This is how Western media was reporting Russia’s intervention in the Syrian Civil war .We know that in the end ,he kicked the butts of US supported islamists and retook all the major cities .
Ukiangalia the current conflict in Ukraine yani ni kama the state department aka CIA distributes talking points to media houses and commentators .These are the words, phrases, and sentences you are supposed to use .
Putin bogging down in Syria *2015
By MICHAEL CROWLEY
12/10/2015 04:53 PM EST
As Secretary of State John Kerry heads to Moscow next week to meet with Vladimir Putin, U.S. and Israeli officials say Putin’s intervention in Syria is showing slower results than the Russian president had hoped, possibly making Putin more willing to cooperate with U.S. efforts to settle Syria’s civil war.
Kerry has sidestepped the issue, declining to answer a reporter who asked during a Paris news conference this week whether he thinks Putin regrets his military intervention there. But speaking privately, administration officials offer a more candid take on the Kremlin’s mood. “The Russians thought they would make a lot more progress on the ground fast,” said one official. “They haven’t made really any… It’s measured by low-digit kilometers at the most.”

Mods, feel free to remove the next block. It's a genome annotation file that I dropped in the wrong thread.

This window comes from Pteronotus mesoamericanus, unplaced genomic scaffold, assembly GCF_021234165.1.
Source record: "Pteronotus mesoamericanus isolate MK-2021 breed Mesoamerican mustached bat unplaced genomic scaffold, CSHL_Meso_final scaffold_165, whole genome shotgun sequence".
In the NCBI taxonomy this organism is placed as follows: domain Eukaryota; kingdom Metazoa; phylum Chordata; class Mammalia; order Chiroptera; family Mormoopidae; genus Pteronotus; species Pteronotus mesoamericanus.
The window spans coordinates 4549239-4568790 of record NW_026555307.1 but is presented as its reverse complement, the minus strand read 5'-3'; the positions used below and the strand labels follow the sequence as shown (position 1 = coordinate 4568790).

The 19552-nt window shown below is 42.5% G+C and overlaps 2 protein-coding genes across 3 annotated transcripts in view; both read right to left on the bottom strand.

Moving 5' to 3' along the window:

Putin had hoped his late September intervention would kick off a decisive three-month offensive producing major territorial gains for the Syrian regime, according to Israeli defense minister Moshe Ya’alon.
“The whole idea of the Russian presence in Syria is to launch an offensive,” Ya’alon told the Brookings Institution’s annual Saban Forum on Friday. “It seems to be a failure.”
Both the U.S. and Israel oppose Putin’s Syria’s intervention and have an incentive to spin it negatively. But some independent experts see trouble signs for the Russian president, including a surprisingly stiff response from Syrian rebel fighters.